Nolan (r) and Nuttall (l)
It?s not every day you get to sit in an audience listening to a living legend, particularly one who practically gave birth to the games industry. Last week, Atari founder Nolan Bushnell entertained a captivated audience in London?s BAFTA auditorium to discuss the history of his work and thoughts on today?s computer game landscape; and I was in it.
Introduced by games historian (and SPOnG mascot) Andy Nuttall, Bushnell exuded a personality that was akin to seeing a cool uncle for the first time in ages. As he sat down on a stage decorated with classic Atari games and hardware, conversation immediately turned to his influences and early life. As the stage conversation mellowed, a theatre full of eager journalists and industry workers suddenly relaxed into some essential historical information.
?Even as a very young man, I was inventing things?, Bushnell recalled as he spoke about childhood events leading up to the founding of Atari. ?I had invented a control for a rocket ship, made out of wool, light switches and bottle caps. In my mind, I went to many places in the galaxy.?
Bushnell's lifetime trophy.
Before computer games were even a consideration the entrepreneur was a bona fide workaholic, holding down two different jobs at the same time. During the day he ran an advertising company, selling spots around the sides of a public blotter; in the evenings he would manage a local amusement park. ?No matter how much money I had, I knew I could always spend more?. In admitting that he is still constantly working on multiple projects, his philosophy rings true to this day.
During this early life period, Bushnell had seen a game called SpaceWar!
. So impressed with it was he that he started to plan an arcade version to appear in amusement parks. The prohibitive price of the computer hardware, however, meant that dream was dashed before it grew to maturity. Not to be defeated, however, he decided to create a clone using his knowledge in computer science and a $5000 computer, with a clockspeed of? 800MHz.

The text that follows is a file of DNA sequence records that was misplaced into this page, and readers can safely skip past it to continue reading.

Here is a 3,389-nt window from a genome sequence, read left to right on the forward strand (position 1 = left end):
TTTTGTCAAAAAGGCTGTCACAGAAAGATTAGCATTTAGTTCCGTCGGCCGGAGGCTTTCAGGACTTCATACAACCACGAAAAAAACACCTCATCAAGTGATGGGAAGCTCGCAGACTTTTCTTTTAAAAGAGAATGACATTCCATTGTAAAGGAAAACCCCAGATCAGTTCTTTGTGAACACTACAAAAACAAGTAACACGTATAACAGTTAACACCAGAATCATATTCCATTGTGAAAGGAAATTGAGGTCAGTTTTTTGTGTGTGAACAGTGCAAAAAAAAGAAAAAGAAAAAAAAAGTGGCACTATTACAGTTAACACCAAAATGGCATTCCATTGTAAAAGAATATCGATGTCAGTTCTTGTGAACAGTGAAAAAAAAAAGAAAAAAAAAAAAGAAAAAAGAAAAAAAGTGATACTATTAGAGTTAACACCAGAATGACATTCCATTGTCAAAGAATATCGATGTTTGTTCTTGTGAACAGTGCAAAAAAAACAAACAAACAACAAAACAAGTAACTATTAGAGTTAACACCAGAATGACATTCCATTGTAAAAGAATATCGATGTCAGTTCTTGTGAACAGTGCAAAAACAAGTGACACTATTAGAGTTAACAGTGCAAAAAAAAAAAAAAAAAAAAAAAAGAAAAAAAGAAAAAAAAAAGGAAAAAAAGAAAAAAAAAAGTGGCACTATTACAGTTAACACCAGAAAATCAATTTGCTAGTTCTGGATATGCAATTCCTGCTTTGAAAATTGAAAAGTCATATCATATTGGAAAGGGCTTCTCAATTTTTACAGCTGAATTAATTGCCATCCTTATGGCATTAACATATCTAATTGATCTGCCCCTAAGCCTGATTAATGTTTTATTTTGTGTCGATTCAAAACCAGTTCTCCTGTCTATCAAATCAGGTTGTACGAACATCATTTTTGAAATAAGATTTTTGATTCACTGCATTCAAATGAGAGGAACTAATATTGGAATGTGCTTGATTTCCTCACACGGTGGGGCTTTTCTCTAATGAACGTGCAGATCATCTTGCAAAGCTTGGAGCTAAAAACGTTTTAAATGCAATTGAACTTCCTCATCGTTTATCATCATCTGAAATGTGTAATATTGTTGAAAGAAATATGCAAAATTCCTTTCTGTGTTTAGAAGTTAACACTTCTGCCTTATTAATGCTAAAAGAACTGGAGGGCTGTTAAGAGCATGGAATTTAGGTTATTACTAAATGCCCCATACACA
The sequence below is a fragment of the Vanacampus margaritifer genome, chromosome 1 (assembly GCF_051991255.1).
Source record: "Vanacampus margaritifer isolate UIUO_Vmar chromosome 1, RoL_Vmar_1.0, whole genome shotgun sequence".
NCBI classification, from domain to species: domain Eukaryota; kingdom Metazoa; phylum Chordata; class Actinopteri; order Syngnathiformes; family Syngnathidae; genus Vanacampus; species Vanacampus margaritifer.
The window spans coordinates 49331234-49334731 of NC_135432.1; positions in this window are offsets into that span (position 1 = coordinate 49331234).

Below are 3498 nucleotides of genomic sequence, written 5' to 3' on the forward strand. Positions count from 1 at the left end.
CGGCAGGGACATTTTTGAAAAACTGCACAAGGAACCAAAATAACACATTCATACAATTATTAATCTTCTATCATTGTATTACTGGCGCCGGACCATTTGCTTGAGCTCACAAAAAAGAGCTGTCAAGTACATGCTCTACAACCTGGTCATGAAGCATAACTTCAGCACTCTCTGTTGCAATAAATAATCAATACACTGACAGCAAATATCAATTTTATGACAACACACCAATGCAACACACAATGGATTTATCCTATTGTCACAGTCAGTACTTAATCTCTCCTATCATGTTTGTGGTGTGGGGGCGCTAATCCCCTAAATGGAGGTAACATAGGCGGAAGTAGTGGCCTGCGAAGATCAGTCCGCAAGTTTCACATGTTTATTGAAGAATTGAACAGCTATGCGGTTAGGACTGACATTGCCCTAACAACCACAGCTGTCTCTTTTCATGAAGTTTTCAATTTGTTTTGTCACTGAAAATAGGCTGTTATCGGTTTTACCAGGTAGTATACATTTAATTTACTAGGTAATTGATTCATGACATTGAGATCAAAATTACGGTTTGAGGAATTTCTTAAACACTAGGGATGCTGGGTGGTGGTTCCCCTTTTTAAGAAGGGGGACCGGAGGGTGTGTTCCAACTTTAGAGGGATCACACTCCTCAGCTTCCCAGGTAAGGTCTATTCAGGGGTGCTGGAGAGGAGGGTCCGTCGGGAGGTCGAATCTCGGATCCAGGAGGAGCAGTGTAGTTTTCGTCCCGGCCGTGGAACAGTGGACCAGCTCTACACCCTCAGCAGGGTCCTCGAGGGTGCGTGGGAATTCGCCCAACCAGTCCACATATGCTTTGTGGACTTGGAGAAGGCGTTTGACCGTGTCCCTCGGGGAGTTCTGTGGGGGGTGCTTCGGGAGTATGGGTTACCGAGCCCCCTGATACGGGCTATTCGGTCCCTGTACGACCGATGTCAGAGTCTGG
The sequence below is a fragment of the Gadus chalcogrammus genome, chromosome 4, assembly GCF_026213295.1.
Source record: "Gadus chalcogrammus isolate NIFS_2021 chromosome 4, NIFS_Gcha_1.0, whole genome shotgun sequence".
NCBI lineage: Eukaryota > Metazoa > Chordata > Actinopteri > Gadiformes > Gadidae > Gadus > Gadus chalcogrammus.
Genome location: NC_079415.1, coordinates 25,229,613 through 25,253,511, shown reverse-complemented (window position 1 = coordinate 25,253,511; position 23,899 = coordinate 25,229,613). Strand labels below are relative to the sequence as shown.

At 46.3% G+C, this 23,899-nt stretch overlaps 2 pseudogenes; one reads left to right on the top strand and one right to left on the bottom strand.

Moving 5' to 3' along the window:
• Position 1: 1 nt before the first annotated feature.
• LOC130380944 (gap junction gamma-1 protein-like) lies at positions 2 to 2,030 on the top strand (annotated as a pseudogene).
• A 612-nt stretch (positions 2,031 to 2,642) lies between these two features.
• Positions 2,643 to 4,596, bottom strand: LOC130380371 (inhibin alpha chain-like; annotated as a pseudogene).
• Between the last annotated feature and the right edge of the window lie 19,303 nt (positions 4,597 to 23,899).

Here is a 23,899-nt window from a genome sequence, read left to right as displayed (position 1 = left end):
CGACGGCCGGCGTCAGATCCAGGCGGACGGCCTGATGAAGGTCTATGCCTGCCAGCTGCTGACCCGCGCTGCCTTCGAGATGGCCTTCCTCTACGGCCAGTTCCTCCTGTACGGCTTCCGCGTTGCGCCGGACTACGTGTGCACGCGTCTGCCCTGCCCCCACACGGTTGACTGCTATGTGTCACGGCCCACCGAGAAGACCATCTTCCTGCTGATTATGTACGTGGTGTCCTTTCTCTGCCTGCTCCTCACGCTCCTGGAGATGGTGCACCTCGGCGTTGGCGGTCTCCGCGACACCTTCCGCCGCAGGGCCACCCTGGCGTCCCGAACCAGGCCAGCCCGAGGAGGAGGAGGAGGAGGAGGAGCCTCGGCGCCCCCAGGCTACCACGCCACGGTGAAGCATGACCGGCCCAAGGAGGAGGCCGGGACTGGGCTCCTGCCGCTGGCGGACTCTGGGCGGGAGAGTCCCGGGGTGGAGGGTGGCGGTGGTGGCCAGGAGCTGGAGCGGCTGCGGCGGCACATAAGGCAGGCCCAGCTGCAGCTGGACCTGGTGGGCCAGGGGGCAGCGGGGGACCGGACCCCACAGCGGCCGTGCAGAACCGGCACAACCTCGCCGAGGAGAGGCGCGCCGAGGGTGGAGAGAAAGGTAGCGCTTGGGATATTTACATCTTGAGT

That game was Computer Space
, and it was programmed in his daughter?s bedroom. While Bushnell worked on the game itself, Ted Dabney ? who later co-founded Atari alongside him ? engineered the components for the machine. The duo became known as Syzygy (?I knew I had a problem when I ran out of Y?s?) and made a contract with Nutting Associates to put the game in commercial venues. However, it failed to make much of an impact.
?The problem with Computer Space
was? I loved, Ted loved it, all my friends loved it? but we were all scientists! The average user who decided to play the game didn?t really get their heads around it, and as a result I guess it wasn?t mass market enough?. However, from these roots Atari was formed after a deal fell through with Nutting Associates to bring a game called Pong
The rest, as they say, is history. Pong
became so popular that it called to question the legality of ?Intellectual Property? for the first time, as copycat versions of the tennis game were released in uncountable quantities. As no protection was given to computer game creation in the early days, Bushnell recalls how Atari instead constantly made alterations to the base code and released different versions of Pong
, such as Pong Doubles
and Puppy Pong
. As a result Atari had staved off enough competition to earn an 80% market share in its own game by 1977.
World changing Pong.
But why was Pong
so successful? ?Because it was a great icebreaker, a game that anybody could play and was real social to boot. Adding a 2-Player to the game was a very fortunate mistake. Round about the time we created the game, the Women?s Liberation was just coming into its own as well, and this was a game that girls could beat guys at.
only needs low muscle exertion, while most games at the time needed quite high muscle exertion. It started a culture where girls would see a guy they liked at a bar, challenged them to a game and then hook up after kicking their ass! There are a lot of people who come to me today and say that they met their wife or husband through Pong
, and it?s interesting on that basis just how social games can get.?